Side Downdraft paint booths bring air in through the roof and exhaust it out the sidewalls of the paint booth. This allows for a downdraft finish quality but doesn’t require a concrete pit. It might seem like a Side Downdraft paint booth is all the benefits of the downdraft without any drawbacks (concrete work ect), but there are some negatives to a Side Downdraft paint booth. First is that it will require a lot of ductwork which can often lead to a cost similar or even more expensive than a downdraft paint booth. For example, a Side Downdraft paint booth will require at least twice the number of duct runs that a comparable cross or down draft paint booth will need with longer booths even more duct runs may be needed. Each duct runs also adds an additional hole in your roof which can be a source for water leakage over the long term. An additional downside to Side Downdraft spray booths is that overspray from painting is carried back against the painter which can be annoying for some painters. A final consideration is that a Side Downdraft will exhaust a similar volume of air as a downdraft paint booth. Ultimately, f you absolutely need a downdraft finish and are limited on altering the floor of a building a Side Downdraft can be a good solution. It can also be a great solution for a smaller booth where only two duct runs would be needed and no floor alterations can be made (such as a small auto body shop).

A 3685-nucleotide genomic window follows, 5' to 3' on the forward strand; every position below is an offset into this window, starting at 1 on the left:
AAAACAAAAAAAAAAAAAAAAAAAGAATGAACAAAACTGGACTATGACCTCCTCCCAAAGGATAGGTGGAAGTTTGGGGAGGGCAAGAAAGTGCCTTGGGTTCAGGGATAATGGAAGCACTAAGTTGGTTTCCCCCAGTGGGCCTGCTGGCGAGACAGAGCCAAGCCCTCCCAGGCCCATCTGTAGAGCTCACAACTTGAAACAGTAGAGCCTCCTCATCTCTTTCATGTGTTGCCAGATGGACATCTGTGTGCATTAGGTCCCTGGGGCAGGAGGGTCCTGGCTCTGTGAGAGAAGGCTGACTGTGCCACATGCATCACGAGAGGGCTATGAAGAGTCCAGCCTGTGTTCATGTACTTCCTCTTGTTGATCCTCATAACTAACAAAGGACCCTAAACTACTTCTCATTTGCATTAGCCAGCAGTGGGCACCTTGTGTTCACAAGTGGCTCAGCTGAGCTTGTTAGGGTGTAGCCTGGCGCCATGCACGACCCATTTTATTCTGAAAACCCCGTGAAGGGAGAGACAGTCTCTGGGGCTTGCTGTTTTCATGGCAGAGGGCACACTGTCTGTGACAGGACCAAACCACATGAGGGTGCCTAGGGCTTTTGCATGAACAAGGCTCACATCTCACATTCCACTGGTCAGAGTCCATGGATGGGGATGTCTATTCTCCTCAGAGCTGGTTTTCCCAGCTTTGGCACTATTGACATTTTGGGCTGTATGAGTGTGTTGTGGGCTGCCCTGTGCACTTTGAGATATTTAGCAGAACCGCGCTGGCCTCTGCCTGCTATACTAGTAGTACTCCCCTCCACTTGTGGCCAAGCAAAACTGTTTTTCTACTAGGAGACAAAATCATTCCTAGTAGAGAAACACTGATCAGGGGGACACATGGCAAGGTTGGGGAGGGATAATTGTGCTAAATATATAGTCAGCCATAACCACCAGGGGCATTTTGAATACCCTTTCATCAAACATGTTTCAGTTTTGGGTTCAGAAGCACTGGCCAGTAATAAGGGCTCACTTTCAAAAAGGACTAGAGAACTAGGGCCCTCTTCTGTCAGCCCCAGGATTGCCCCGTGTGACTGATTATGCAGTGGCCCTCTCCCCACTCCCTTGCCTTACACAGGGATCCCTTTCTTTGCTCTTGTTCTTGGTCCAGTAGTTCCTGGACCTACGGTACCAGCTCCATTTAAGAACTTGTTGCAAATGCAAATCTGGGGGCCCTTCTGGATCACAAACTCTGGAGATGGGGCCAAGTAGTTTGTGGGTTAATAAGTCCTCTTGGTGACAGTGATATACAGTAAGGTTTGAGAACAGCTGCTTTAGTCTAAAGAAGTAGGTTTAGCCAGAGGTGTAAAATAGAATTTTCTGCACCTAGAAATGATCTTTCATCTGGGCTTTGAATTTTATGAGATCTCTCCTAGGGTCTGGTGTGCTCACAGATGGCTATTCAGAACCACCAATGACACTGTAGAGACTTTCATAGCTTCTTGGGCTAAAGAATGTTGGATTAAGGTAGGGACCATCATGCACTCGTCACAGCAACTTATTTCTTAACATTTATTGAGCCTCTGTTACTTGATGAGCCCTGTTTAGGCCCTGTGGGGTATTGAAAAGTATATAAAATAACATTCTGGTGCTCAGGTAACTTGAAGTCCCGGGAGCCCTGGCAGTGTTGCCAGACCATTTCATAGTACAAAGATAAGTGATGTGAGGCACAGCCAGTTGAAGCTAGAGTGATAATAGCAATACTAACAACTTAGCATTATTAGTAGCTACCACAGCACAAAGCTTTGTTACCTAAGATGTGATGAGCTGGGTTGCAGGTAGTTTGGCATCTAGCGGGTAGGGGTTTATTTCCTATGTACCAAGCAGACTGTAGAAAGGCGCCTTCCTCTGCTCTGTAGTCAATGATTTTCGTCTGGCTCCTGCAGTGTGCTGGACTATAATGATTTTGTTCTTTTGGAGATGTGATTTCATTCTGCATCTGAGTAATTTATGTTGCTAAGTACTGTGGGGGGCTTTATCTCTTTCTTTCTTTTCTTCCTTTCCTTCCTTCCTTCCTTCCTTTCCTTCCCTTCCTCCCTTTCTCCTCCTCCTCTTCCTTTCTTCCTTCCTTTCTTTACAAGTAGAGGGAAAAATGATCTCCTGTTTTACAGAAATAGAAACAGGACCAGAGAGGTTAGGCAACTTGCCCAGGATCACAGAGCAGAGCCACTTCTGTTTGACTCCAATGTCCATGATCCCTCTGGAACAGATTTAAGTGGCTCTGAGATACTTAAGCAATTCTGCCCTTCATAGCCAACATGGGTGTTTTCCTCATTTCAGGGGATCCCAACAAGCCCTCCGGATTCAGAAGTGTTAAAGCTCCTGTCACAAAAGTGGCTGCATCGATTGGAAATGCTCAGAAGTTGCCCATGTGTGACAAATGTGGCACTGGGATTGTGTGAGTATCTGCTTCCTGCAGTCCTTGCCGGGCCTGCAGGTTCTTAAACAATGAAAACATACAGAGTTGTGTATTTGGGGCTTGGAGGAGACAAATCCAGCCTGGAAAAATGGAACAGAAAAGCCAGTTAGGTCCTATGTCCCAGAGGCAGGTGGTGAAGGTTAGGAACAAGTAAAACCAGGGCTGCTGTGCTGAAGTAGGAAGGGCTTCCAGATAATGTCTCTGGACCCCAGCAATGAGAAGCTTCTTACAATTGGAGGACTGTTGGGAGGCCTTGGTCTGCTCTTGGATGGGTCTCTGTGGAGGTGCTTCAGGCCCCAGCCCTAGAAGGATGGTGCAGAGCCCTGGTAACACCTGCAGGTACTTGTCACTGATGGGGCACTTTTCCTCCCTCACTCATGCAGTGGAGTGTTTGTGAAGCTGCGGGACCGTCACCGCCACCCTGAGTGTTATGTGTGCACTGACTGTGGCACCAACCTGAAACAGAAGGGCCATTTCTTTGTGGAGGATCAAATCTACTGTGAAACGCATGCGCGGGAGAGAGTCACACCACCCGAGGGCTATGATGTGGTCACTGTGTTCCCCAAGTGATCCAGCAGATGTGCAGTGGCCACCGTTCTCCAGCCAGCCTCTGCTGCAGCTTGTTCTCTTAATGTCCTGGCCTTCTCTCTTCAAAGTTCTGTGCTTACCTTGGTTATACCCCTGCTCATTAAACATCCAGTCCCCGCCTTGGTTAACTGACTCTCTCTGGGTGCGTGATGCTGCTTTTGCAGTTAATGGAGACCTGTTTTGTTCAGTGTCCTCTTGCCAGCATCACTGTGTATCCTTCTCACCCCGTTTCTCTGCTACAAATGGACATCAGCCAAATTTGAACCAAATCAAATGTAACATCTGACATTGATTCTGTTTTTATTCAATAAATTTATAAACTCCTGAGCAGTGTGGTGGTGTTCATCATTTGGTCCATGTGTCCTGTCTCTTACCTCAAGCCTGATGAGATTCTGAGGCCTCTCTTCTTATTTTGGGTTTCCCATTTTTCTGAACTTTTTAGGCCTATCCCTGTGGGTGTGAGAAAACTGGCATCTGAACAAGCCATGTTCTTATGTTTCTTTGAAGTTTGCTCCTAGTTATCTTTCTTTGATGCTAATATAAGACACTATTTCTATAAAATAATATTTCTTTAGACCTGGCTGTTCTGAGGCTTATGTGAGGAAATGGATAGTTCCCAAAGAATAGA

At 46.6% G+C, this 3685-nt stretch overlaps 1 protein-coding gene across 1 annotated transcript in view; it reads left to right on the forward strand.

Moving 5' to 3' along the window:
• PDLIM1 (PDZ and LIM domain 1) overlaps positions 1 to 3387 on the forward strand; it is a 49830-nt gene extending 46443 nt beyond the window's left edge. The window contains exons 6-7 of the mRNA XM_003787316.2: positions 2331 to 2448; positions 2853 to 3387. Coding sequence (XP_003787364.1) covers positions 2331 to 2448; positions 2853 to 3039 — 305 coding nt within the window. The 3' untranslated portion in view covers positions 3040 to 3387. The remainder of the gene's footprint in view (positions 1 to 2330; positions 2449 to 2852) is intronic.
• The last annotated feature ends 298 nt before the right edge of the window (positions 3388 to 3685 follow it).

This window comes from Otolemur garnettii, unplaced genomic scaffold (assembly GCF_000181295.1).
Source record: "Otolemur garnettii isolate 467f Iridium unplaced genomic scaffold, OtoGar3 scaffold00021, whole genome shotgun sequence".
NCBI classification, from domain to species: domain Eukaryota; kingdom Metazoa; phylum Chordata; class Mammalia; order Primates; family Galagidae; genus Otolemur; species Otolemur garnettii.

- Ultimately if your choosing between a cross draft and downdraft paint booth consider the following. If you need the finest finish possible consider the downdraft. If your on a budget or do not want to alter your floor consider the cross draft paint booth.
What size Paint Booth Do I need?